Home Health Care and Non-Medical Home Care Services: Is There A Difference?

If you’re in the sometimes difficult position of needing to provide home care for your aging parent or loved one, you may be faced with a plethora of choices and unfamiliar terms, such as:

  • Long term care  
  • Skilled care nursing
  • In home services
  • Senior care
  • Hospice care


Although many of these terms may seem self-explanatory, the level of service provided can vary widely; some require medical expertise and some do not. It’s important to obtain the type of expertise that’s necessary for your situation so that you can provide the best care for your loved one or family member as well as be able to pay for the care.

Two of the most frequently encountered terms are home health care and non-medical home care services. Although they may sound similar, they are two completely different services.

Non-medical home care services don’t require medical expertise and are available from several types of businesses.

Home health care by definition involves the clinical care and expertise of a healthcare professional and usually involves most aspects of daily life.


Non-Medical Home Care Services

Often, non-medical home care can be provided by a home health aide or a personal care aide and no medical training or licensing is required of them, although many states require a high school diploma or its equivalent. Some states permit home health aides to check the patient’s vital signs or provide medication to the client as long as it’s under the supervision of a nurse, physician or other healthcare provider. Most states permit home health aides to provide medication reminders to the client even though the aide has no medical expertise.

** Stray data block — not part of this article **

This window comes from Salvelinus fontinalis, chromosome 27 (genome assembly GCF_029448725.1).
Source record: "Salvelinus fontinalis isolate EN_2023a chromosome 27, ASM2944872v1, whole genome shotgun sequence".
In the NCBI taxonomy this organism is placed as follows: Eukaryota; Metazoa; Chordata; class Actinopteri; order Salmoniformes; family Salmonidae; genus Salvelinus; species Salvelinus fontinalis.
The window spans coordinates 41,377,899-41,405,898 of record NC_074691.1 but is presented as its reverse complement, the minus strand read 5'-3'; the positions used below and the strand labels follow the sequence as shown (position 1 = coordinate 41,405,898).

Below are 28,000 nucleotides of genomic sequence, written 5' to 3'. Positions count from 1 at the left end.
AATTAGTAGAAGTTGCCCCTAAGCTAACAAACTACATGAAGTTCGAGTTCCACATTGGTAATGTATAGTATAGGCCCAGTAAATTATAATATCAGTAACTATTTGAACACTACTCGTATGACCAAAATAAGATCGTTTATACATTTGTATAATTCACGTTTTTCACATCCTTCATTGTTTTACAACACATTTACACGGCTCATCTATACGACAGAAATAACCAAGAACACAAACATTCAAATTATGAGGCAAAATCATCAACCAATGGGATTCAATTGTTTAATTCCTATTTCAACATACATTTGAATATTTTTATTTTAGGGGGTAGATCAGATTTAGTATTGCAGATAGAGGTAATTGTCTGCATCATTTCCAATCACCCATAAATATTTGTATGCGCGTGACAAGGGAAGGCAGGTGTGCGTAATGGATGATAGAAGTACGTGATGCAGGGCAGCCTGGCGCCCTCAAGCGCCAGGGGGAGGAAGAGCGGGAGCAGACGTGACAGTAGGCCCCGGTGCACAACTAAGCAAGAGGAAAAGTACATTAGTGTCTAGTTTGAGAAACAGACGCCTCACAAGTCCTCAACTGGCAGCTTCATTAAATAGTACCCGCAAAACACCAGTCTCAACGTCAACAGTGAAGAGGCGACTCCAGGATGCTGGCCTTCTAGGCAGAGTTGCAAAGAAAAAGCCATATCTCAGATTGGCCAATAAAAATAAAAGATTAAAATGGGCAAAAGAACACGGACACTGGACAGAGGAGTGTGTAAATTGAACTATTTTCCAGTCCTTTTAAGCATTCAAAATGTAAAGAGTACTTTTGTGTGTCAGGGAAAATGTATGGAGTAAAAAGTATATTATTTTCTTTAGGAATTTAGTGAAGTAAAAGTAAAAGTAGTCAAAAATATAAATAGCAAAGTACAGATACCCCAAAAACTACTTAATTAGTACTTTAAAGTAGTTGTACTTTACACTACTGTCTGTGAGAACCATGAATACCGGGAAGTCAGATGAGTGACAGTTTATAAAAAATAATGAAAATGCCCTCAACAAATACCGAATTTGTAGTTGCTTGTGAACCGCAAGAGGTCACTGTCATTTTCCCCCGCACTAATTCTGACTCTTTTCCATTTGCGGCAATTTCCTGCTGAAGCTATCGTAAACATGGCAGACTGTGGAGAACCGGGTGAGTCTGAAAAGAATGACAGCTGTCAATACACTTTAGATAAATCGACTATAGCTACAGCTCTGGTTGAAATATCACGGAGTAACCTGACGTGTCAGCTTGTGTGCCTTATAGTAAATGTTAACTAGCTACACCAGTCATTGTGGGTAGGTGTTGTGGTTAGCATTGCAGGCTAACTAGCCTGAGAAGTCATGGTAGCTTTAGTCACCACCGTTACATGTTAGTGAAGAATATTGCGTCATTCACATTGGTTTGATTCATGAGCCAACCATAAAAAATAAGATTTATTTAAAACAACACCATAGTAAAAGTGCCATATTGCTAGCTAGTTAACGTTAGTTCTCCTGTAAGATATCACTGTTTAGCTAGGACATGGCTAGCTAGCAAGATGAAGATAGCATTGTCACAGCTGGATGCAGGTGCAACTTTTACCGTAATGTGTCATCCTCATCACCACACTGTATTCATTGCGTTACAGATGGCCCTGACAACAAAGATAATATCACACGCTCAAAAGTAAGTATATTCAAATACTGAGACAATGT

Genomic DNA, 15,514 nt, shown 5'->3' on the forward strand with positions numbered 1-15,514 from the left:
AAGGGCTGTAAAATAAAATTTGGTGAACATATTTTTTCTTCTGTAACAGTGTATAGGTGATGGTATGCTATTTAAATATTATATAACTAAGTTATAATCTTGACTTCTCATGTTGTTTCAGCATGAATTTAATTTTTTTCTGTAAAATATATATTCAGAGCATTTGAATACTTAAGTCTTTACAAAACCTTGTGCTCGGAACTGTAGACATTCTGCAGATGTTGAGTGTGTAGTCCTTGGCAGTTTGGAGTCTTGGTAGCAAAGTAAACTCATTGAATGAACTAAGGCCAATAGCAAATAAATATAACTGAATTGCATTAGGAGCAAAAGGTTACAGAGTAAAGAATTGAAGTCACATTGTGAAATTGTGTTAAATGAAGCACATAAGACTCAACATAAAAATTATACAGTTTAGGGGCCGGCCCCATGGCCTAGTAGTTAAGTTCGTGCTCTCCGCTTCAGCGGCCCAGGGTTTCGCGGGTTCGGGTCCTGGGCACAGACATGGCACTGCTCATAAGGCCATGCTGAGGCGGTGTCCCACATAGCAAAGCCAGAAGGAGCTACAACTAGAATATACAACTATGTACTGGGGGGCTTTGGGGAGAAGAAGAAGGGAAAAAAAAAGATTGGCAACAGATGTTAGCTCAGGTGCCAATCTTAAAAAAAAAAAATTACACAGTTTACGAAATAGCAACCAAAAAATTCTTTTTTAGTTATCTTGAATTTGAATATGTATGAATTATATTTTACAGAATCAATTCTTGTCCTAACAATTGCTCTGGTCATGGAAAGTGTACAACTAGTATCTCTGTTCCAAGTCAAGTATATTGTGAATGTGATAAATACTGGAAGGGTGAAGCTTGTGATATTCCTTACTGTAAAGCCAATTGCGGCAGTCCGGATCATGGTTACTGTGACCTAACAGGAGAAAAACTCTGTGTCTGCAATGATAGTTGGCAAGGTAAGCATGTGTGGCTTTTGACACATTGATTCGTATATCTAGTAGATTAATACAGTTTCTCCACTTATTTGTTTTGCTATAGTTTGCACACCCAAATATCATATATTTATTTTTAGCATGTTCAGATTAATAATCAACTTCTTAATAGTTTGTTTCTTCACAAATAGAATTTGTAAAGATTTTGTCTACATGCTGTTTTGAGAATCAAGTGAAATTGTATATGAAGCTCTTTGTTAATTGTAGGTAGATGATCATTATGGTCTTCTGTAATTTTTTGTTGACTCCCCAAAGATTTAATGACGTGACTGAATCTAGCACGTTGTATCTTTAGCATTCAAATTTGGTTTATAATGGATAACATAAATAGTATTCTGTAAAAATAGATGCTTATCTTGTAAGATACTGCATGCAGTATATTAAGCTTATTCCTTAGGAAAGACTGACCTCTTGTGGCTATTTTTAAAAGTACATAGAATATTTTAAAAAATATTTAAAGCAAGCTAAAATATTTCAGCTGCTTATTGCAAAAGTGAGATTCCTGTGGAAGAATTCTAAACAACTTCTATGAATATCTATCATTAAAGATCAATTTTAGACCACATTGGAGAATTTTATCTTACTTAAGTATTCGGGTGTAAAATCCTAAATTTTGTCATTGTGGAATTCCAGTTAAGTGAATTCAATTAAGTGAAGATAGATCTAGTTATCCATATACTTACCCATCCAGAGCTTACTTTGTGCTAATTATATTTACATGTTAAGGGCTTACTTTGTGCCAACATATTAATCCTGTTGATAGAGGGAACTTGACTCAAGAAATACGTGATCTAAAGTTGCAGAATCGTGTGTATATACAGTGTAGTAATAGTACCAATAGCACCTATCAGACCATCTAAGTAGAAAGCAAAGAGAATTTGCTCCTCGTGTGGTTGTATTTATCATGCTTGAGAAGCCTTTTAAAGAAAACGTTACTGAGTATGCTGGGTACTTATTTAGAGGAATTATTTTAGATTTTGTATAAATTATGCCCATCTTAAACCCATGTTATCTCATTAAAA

Home health aides and personal care aides provide assistance with the personal care functions of daily life, such as:

  • Shopping
  • Meal preparation
  • Bathing, dressing, grooming, and other activities involving personal hygiene   
  • Laundry and light housekeeping   
  • Mobility assistance   
  • Observing changes in physical or mental condition and informing the healthcare professional or the family   
  • Medication reminders   
  • Recording the daily intake and output of the client’s diet   
  • Helping with daily exercise     
  • Maintaining a safe environment

One of the main functions of a home health aide is to provide companionship and ensure the general welfare of the client. Although the cost of a home health aide is sometimes covered by long term care insurance, the cost for this type of senior care is frequently paid by the family of the client and care may be required for as little as a few hours each day up to 24 hour care for the client.

A home health aide should encourage a positive mental outlook in the client should be upbeat and positive about the client’s condition.

For a loved one who needs assistance with daily activities, a home health aide or a personal care aide can provide needed relief to a caregiver or companionship to a family member or loved one who needs assistance but isn’t ready for a long term care facility or for skilled nursing care. They can work in a variety of venues, including private homes, group homes, and in the employ of a daily service provider.


Home Health Care

Home health care requires medical expertise in the form of a doctor, nurse, therapist or other licensed medical professional. Home healthcare services can be required as a result of an injury or trauma or due to the aging process, and is included in the category of skilled nursing care and clinical care.

Home healthcare includes the following services:

  • Specialized knowledge in areas such as dementia or Alzheimer̵